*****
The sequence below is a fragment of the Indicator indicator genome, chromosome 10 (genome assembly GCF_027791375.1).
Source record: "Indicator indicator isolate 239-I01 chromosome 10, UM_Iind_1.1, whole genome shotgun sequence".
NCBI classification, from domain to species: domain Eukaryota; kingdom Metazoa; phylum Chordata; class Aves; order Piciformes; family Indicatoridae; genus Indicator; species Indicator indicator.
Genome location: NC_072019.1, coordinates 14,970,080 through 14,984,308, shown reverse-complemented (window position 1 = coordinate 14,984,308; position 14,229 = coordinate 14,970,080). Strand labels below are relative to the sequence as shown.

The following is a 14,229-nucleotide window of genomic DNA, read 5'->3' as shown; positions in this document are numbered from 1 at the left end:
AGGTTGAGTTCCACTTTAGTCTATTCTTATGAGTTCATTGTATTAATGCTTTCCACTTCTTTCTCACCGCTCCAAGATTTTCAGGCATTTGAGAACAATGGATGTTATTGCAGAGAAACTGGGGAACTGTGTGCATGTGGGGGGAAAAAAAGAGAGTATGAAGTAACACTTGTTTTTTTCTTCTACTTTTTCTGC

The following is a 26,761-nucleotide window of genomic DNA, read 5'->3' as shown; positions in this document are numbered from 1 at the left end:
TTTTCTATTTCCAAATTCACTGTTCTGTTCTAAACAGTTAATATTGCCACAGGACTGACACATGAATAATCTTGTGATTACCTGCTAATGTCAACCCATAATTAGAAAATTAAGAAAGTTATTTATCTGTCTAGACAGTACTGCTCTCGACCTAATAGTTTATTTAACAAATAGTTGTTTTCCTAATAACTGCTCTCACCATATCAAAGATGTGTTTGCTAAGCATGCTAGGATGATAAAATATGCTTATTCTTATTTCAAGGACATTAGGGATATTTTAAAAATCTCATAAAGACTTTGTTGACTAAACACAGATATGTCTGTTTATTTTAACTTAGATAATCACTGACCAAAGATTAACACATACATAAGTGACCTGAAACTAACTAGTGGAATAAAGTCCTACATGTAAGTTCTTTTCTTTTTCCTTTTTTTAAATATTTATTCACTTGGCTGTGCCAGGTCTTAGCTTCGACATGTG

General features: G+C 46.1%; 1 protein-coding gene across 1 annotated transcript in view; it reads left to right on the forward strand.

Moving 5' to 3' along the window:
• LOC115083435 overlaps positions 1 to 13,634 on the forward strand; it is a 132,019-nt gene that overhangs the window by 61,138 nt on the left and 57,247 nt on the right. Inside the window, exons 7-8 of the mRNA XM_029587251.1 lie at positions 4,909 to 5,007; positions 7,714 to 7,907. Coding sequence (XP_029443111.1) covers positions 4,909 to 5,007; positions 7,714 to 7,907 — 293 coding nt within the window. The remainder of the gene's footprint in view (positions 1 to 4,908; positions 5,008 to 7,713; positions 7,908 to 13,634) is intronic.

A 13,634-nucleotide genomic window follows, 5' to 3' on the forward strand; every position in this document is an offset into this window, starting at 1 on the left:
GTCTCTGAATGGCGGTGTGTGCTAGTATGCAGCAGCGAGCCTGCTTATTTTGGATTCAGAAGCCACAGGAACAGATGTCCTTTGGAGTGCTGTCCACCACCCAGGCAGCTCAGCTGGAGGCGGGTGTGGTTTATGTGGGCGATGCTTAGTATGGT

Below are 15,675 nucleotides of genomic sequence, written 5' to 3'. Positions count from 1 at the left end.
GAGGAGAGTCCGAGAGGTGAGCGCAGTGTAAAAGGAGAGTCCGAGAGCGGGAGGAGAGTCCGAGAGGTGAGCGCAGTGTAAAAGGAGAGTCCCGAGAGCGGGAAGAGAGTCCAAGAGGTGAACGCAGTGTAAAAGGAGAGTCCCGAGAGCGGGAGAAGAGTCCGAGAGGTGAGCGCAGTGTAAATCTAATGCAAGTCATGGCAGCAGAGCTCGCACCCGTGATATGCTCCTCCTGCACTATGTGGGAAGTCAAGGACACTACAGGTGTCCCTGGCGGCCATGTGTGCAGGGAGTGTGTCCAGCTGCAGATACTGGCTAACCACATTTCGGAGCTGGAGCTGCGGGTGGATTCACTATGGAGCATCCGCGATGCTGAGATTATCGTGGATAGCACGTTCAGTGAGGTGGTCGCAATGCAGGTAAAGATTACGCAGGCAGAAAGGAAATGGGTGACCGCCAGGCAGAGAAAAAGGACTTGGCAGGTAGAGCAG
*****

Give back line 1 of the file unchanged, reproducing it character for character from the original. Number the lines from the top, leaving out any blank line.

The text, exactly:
The sequence below is a fragment of the Indicator indicator genome, chromosome 10 (genome assembly GCF_027791375.1).